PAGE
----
Democratic socialist New York congresswoman Alexandria Ocasio-Cortez has been nominated for an Emmy award for “news analysis” for a video envisioning how the implementation of the Green New Deal solves all the US’ problems.
Ocasio-Cortez revealed the seven-and-a-half minute video she narrated, produced by the Intercept and illustrated by Molly Crabapple, was shortlisted for an Emmy for News and Analysis in the Editorial and Opinion category on Thursday. Initially published in April 2019, the clip outlines the environmental disasters facing the world and describes how the proposed ‘Green New Deal’ will solve them in one miraculous decade.
The segment will face off against an episode of the Rachel Maddow Show titled “Tiller and Beyond: Abortion Wars in Kansas,” a segment of ‘Real America with Jorge Ramos’ called “Detained by a Dictator,” a New Day Weekend bit titled “‘Infested,’ He Says,” and the New York Times clip “Equal Play.” While the Emmys have no official political point of view, none of the News Analysis noms deviate from the anti-Trump-yet-pro-imperialist mainstream media line.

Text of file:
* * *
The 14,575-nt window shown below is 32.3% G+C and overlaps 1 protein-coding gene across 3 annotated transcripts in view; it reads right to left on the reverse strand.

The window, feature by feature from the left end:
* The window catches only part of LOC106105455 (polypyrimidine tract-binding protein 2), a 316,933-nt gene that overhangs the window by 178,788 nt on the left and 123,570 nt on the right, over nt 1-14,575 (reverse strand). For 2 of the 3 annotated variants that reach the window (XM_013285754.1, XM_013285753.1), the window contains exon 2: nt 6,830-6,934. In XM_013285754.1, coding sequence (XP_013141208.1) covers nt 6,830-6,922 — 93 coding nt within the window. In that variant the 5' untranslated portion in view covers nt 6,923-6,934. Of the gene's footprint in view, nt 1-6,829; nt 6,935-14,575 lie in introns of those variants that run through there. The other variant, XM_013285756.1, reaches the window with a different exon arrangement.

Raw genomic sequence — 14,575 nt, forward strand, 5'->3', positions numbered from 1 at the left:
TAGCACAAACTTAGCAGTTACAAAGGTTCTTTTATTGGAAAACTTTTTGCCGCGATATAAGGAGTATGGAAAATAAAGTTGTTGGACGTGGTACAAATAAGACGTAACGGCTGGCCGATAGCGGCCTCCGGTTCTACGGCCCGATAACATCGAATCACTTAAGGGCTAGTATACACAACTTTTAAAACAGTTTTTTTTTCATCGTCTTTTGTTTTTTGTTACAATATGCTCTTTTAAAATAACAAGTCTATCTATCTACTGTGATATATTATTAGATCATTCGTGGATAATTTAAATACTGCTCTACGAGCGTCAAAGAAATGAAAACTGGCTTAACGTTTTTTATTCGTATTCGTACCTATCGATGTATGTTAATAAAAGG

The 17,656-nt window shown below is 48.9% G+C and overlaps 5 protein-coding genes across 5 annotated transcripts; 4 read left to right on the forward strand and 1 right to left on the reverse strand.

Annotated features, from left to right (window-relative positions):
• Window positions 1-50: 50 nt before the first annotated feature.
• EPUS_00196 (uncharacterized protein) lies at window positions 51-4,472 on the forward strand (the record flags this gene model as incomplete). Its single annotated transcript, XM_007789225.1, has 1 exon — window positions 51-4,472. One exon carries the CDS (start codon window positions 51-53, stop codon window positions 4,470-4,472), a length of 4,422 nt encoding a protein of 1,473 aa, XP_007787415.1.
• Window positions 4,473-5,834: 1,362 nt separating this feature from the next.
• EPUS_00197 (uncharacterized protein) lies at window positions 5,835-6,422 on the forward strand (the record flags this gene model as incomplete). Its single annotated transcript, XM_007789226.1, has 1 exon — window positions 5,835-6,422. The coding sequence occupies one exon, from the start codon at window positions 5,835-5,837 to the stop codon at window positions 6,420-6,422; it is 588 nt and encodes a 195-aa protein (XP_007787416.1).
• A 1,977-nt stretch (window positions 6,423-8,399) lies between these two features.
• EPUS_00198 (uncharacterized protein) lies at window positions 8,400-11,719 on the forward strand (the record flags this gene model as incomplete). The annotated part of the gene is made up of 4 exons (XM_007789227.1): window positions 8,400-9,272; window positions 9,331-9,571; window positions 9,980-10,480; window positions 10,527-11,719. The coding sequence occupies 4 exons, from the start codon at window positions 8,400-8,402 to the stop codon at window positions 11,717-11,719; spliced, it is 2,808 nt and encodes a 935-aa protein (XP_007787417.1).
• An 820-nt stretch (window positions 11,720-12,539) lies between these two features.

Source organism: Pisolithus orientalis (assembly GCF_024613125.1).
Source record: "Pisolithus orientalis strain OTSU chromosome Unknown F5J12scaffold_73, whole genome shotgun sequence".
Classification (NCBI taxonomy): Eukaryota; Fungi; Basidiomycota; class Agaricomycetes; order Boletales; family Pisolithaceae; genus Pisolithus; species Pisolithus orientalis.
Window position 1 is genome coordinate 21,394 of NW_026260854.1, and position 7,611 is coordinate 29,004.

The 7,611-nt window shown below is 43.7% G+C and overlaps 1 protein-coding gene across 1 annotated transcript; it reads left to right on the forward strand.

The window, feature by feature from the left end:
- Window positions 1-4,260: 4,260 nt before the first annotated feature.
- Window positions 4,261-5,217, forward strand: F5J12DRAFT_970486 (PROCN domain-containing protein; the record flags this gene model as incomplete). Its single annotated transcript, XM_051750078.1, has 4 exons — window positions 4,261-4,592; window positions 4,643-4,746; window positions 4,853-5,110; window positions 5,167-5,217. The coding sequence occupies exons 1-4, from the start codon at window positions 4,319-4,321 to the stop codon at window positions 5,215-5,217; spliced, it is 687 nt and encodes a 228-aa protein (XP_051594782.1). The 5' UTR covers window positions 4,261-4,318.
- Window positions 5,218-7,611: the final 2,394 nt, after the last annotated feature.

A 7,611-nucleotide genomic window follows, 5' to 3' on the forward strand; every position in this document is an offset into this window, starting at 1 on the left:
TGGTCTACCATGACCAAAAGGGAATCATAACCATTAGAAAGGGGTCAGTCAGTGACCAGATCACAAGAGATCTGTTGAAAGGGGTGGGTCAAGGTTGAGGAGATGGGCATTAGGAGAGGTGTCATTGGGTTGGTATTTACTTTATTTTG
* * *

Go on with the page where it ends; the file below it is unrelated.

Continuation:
Indeed, some of the picks – Ocasio-Cortez’s segment, Maddow, and “Infested” in the Opinion and Editorial category, but also a documentary on Trump’s housekeepers and a number of selections denouncing various aspects of Trump’s immigration policy – seem designed to get under the publicity-obsessed president’s skin.
AOC predicts with characteristic breathlessness that Democrats will take back the Senate and White House in 2020, then immediately implement the Green New Deal with “swing for the fence ambition” that won’t “leave anyone behind.” Medicare for All – a signature issue for AOC and other progressive Democrats – is a key part of this agenda, never mind that Democratic candidate Joe Biden has pledged to veto any such proposal.
The future depicted in the segment includes hurricanes swallowing up Miami, oil workers learning not to code but to plant trees, and the state paying people to raise children that are not their own. “We became a society that was not only modern and wealthy, but dignified and humane too,” she gushes, though the actual GND proposal as introduced in Congress last year devotes more space to farting cows than changing human nature.
Some of the video’s lines seem especially out of touch just a year later – “We stopped being scared of each other” doesn’t quite work in a nation where merely breathing on one’s fellow citizen can trigger a beatdown, or a faceful of mace, for example – but it’s easy to see why uplifting speculative fiction would be a hit in the middle of a pandemic and an economic depression.